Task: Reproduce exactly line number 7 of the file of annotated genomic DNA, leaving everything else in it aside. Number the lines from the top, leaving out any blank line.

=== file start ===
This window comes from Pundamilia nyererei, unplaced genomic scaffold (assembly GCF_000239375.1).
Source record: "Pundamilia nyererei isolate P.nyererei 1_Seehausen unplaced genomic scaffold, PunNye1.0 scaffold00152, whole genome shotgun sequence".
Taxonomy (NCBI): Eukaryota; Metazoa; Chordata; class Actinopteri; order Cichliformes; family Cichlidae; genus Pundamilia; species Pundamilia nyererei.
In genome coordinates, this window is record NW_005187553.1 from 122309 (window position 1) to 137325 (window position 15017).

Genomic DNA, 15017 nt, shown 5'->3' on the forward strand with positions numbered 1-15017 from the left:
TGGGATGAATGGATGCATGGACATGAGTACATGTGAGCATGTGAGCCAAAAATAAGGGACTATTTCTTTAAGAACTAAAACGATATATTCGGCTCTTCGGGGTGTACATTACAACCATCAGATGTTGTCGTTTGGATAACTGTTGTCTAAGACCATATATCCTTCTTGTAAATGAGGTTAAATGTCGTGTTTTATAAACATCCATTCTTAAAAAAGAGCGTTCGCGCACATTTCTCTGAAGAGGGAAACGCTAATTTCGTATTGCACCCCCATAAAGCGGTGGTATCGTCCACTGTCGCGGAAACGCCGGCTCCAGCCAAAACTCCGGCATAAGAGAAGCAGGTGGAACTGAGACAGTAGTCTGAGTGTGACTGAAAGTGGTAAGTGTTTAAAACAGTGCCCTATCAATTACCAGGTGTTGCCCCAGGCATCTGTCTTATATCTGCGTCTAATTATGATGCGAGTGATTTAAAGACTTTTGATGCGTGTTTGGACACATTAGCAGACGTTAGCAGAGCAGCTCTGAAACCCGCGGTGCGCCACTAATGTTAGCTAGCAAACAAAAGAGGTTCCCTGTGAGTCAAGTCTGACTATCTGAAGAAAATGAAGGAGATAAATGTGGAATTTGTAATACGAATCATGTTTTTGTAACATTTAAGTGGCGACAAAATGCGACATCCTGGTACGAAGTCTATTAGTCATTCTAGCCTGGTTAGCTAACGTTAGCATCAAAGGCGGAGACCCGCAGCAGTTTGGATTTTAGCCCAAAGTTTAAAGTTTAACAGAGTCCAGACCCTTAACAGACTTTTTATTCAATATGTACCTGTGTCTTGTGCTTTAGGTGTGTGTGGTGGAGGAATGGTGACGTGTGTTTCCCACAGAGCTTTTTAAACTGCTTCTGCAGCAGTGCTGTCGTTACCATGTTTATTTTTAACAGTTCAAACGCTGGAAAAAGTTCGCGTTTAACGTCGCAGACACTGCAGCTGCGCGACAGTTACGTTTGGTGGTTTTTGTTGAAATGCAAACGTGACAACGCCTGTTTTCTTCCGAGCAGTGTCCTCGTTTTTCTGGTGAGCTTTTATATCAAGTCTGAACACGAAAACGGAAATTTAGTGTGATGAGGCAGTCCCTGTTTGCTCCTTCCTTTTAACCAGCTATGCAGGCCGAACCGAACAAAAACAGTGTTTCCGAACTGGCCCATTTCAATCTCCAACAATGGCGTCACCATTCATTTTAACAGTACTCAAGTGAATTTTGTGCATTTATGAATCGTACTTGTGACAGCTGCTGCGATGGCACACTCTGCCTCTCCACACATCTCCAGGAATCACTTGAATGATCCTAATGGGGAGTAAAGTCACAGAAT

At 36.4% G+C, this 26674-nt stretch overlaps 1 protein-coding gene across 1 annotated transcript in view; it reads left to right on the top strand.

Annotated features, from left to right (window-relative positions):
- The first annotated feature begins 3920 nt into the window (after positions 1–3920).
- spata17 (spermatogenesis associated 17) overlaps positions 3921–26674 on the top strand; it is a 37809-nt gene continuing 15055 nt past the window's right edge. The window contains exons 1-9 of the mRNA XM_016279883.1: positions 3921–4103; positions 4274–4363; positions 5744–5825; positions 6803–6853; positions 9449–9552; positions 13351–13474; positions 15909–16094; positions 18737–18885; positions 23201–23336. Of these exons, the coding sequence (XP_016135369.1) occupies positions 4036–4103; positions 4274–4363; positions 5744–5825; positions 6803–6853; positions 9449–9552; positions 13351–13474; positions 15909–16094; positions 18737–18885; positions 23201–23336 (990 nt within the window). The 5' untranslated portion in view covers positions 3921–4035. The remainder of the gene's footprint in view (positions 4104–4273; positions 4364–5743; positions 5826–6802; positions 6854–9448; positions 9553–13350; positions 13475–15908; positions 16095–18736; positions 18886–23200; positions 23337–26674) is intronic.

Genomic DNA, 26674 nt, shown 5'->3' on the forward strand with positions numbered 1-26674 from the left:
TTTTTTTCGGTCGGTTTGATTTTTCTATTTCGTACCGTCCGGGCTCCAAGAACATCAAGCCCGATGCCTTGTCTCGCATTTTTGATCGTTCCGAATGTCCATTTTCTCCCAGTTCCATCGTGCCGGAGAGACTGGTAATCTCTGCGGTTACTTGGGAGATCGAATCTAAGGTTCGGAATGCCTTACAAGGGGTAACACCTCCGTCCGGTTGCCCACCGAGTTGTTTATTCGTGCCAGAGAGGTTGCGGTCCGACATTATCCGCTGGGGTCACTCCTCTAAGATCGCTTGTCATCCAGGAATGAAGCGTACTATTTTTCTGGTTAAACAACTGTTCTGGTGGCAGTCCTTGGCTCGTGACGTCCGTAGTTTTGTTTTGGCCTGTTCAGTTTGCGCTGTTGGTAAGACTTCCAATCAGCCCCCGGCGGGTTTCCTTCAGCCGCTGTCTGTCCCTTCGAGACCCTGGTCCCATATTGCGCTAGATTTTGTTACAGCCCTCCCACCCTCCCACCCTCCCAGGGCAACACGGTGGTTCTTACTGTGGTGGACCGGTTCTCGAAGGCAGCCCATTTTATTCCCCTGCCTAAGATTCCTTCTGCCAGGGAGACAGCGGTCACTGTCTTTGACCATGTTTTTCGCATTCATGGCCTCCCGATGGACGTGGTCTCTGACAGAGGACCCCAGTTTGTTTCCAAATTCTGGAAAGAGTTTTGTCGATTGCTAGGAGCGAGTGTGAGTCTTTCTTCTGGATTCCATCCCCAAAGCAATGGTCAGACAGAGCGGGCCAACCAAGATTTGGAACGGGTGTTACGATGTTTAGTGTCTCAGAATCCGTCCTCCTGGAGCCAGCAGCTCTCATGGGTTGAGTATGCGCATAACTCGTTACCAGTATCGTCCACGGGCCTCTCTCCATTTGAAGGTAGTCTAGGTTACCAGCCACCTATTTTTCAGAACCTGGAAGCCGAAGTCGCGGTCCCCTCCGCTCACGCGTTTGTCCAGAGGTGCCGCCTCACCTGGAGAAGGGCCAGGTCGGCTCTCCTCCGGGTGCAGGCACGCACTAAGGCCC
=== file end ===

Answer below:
At 36.4% G+C, this 26674-nt stretch overlaps 1 protein-coding gene across 1 annotated transcript in view; it reads left to right on the top strand.